A small but extremely potent field is poised for a 72-hole slugfest when the World Golf Championships-Bridgestone Invitational begins Thursday at Firestone Country Club in Akron, Ohio.
Sixty-one of the world’s best, including world No. 1 Jason Day, reigning FedExCup champion, Jordan Spieth, and newly minted U.S. Open winner Dustin Johnson, will vie for the Gary Player Cup and a $9.5 million purse.
The South Course at Firestone isn’t the most exciting layout on the PGA TOUR, but it is one of the most exacting, a brutish 7,400 yards at par 70 with one of the most famous holes on the TOUR, the 667-yards par-5 16th. It is also one of the TOUR’s most traditional layouts, first hosting a tournament in 1954 with the Rubber City Open, won by Tommy Bolt.
For the first time since the inception of the World Golf Championships, all the WGC trophies belong to international players. The last American winner was Johnson last year at Trump Doral in the WGC-Cadillac Championship.
Popular CBS Sports golf announcer Gary McCord takes a look at this week’s storylines and offers his usual brand of intrepid analysis.
What makes Firestone South such a compelling course?
It’s iconic. There have been things done there that people remember, starting with the old CBS Golf Classic, all the majors, the WGCs, the great winners. It’s Firestone. It’s still got that big ball on the tower. The golf course still holds its own. It’s still long. It’s still hard, and it’s maddeningly straight, which drives the guys nuts, because eventually, after so much time trying to hit it straight, they get crooked. And then they have rough and trees and all sorts of trouble.
Is Firestone South the perfect place for an encore for Dustin Johnson?
If you hit it 350 with a little cut, I don’t think there’s a golf course in the world where you can’t have fun. So, yeah, this place should be great for DJ.
Like all these guys, the best way to go about this is to have the shortest memory in the world. These really good players have really, really short memories. They take care of business the next week. Shane will develop that, and he’ll be just fine.
Billy Hurley is all of a sudden playing in a lot of great events, including this one. Feel-good story of the year?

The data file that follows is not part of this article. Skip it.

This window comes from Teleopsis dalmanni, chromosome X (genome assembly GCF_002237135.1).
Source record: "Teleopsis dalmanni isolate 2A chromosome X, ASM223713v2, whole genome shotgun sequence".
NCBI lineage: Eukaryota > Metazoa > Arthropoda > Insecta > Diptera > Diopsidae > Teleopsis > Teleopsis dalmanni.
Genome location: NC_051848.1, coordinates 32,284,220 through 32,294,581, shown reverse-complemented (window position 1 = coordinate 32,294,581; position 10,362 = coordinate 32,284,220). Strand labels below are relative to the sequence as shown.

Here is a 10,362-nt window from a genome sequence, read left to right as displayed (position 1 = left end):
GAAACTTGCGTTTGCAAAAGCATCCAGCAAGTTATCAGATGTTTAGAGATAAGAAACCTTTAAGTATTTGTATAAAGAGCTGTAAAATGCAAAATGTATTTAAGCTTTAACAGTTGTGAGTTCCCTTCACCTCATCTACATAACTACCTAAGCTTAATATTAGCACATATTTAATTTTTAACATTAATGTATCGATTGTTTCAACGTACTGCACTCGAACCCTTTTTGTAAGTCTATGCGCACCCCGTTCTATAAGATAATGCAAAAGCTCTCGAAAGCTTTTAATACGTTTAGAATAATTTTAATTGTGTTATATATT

No question. With all that’s happened to him? Are you kidding? Go hire three Hollywood writers to come up with this story, and they’d sit there and say, ‘Nah, this is too far-fetched.’ This is a fairy tale with a happy ending.
Olympics briefly. What do you make of the latest withdrawals Tuesday of world No. 1 Jason Day and Lowry?
The Olympians have every four years for their sports. We deal in a weekly situation. We don’t have that immediacy with the Olympics like other athletes. This is their shot, and they go. Is this the right thing? They all have the right to make that decision. Could this be the death knell for golf in the Olympics? We’ll see. I think we could see eight to 10 more drop out. It’s a shame, but that’s the way it’s going. I don’t blame them. It’s a totally different deal for golfers.
Favorites and dark horses?
You can run through the field and every guy is a favorite, that’s how strong it is. The obvious guys are Jason Day, DJ. Dustin is freewheeling it now. I like Spieth. He needs to get going. He needs to stop fumbling around and hit one for this crunch time that’s coming up. There are no dark horses. But Matt Kuchar is sort of the perfect show pony long shot.
Journalist and author David Shedloski of Columbus, Ohio, has been covering golf since 1986, first as a daily newspaper reporter and later as a freelance writer for various magazines and Internet outlets. A winner of 23 national writing awards, including 20 for golf coverage, Shedloski is currently a contributing writer for Golf World and GolfDigest.com and serves as editorial director for The Memorial, the official magazine of the Memorial Tournament in Dublin, Ohio. He is the author of three books and has contributed to three others, including the second edition of “Golf For Dummies,” with Gary McCord. He’s a fan of all Cleveland professional sports teams, the poor fellow.